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G20 loath to commit in climate meeting tussle over carbon wording

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(C) Reuters. FILE PHOTO: U.S. Environmental Protection Agency Administrator Michael Regan is greeted by Italy’s Ecological Transition Minister Roberto Cingolani at the start of the G20 Environment, Climate and Energy Ministers’ Meeting in Naples, Italy, July 22, 2021.


By Gavin Jones

NAPLES (Reuters) – Energy and environment ministers from the Group of 20 rich nations have yet to agree on commitments to cut carbon emissions, two sources said, after a night of negotiations by diplomats at their two-day gathering in Naples.

After the ministers produced a 25-point statement on biodiversity and the natural environment on Thursday, which was short on financing or firm commitments, Friday is devoted to the more contentious issue of energy and climate policy.

The latest draft of the communique seen by Reuters on Friday still contained several areas of dispute.

Relatively bland references to phasing out fossil fuel subsidies and eliminating carbon emissions by 2050 were being resisted to varying degrees by major emitters Brazil, China, India and Saudi Arabia, one source with knowledge of the negotiations said on condition of anonymity.

The G20 meeting is seen as a decisive stage ahead of United Nations climate talks, known as COP 26, which takes place in 100 days’ time in Glasgow in November.

Ahead of COP 26, environmental activists have hoped for a strengthening of climate targets, new commitments on climate financing, and an increase in countries committing to net zero emissions by 2050. Barring unexpected progress on Friday, they will be disappointed.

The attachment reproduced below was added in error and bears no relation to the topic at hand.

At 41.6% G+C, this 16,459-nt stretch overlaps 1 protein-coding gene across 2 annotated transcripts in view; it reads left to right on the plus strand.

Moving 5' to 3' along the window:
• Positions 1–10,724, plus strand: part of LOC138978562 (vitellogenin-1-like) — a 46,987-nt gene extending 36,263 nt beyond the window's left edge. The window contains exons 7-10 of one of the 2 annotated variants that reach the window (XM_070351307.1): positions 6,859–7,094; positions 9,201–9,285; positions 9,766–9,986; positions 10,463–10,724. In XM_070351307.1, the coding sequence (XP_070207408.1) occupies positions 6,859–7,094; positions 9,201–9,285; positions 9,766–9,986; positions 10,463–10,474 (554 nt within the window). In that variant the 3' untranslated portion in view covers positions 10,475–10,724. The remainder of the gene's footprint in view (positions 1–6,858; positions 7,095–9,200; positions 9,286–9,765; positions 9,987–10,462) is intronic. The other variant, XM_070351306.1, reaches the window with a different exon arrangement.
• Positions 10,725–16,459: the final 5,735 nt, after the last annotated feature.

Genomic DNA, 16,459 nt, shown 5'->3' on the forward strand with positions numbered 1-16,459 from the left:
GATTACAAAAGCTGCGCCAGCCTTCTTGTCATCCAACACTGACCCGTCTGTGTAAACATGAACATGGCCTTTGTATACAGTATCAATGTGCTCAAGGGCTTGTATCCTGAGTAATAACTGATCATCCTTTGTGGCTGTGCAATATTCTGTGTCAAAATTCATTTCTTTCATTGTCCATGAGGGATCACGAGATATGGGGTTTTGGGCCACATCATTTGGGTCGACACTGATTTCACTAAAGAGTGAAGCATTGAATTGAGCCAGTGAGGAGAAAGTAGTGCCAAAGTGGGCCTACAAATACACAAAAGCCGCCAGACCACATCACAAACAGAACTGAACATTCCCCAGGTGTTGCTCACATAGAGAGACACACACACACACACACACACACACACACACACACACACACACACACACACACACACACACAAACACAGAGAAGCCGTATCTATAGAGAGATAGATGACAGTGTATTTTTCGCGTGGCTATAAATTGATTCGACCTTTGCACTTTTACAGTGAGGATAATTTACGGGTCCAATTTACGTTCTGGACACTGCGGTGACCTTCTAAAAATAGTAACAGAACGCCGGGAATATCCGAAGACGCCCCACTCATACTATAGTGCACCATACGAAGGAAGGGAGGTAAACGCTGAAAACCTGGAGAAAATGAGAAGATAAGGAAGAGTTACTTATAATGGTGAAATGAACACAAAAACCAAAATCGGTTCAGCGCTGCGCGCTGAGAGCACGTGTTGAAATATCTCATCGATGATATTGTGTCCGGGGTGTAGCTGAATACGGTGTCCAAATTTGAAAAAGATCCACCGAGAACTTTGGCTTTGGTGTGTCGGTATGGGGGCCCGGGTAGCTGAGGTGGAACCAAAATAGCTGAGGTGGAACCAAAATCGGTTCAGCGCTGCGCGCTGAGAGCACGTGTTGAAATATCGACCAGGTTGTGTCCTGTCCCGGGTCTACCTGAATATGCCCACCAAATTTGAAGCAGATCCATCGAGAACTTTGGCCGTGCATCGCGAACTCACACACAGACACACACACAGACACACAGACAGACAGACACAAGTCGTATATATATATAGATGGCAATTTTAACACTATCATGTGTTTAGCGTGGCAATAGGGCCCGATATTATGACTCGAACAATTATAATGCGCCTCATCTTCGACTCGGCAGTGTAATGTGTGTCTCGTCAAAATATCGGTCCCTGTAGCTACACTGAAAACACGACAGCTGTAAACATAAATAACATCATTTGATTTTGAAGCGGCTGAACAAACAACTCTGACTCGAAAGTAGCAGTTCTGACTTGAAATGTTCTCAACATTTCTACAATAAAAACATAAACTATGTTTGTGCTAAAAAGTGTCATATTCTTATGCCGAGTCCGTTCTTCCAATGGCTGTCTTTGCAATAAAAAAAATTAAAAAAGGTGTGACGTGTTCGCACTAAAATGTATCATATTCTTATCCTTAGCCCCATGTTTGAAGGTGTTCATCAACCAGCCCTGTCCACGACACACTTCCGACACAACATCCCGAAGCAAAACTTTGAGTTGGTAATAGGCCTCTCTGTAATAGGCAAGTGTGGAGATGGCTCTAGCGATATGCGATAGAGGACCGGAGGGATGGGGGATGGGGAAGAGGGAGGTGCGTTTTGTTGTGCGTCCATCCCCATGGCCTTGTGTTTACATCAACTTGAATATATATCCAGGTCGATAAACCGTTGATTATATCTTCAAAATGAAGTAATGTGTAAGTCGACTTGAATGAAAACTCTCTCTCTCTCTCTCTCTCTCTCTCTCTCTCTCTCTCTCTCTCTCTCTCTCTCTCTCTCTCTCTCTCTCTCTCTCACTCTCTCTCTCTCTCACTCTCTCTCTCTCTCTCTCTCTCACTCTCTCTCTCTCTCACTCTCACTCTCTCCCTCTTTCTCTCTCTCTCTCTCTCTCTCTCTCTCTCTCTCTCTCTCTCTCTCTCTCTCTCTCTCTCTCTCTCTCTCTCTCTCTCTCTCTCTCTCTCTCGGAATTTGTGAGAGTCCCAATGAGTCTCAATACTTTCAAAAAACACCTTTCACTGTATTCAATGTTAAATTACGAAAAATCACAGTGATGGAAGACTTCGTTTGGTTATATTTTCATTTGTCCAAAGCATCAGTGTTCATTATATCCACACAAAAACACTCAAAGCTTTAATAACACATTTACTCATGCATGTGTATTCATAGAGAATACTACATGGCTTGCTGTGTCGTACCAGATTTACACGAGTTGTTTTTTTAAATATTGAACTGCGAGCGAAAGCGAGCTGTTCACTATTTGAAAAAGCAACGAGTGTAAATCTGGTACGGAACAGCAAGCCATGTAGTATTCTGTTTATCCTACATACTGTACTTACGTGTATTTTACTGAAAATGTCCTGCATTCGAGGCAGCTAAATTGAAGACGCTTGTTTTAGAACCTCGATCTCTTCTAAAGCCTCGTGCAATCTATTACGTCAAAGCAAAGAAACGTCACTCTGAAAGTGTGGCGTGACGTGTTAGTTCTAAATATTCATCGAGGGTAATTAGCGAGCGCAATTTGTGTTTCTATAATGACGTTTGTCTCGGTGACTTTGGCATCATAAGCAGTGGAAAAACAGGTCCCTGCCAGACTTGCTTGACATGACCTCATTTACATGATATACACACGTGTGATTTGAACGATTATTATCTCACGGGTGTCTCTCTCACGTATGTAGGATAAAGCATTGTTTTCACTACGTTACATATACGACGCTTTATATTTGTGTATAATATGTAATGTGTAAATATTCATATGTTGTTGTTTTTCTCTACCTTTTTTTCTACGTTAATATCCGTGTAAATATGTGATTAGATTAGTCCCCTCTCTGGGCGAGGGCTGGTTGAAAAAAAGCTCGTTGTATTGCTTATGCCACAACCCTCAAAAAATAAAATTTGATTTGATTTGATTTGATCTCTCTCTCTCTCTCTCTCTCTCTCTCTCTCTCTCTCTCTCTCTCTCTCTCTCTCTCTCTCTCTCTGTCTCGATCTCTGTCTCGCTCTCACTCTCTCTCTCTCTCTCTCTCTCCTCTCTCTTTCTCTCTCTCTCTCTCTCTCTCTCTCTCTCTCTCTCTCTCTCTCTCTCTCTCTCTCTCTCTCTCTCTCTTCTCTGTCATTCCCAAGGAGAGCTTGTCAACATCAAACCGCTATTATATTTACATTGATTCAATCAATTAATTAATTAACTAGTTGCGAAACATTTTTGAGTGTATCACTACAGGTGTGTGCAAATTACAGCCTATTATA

In passages of the draft seen by Reuters, the G20 “recognises”, “urges” “emphasises”, “recalls” and often “welcomes” but makes little use of the phrase “commits to”.

The urgency of climate action has been brought home this month by deadly floods in Europe, fires in the United States and sweltering temperatures in Siberia, but countries remain at odds on how to pay for costly policies to reduce global warming.

On fossil fuel subsidies, a particularly divisive issue, the draft recalls a 2009 Pittsburgh commitment for them to be phased out.

“We commit to increase our efforts to implement this commitment as soon as possible in the 2020s, according to national circumstances,” says one passage which is still contested.

If confirmed, it would mark a new commitment, even though “as soon as possible in the 2020s” is vague.

On phasing out unabated coal-fired power generation, the wording of the draft was weaker than a statement by the Group of Seven in Britain in May.

Italy, which holds the G20 presidency this year, is trying to firm up the language and its Ecological Transition Minister Roberto Cingolani was meeting individual delegations on Friday “to unblock the negotiations,” his spokesperson said.

It remains to be seen whether the final document will make any reference to a pledge by developed countries in 2009 to together contribute $100 billion each year by 2020 in climate finance to poorer countries, many of which are grappling with rising seas, storms and droughts worsened by climate change.

That target has yet to be met.

If Cingolani is unable to bridge differences, the final communique could repeat an unusual formula used in Thursday’s statement, which said “some” G20 members had committed to ensure at least 30% of land and at least 30% of the global ocean are conserved or protected by 2030.

G20 loath to commit in climate meeting tussle over carbon wording

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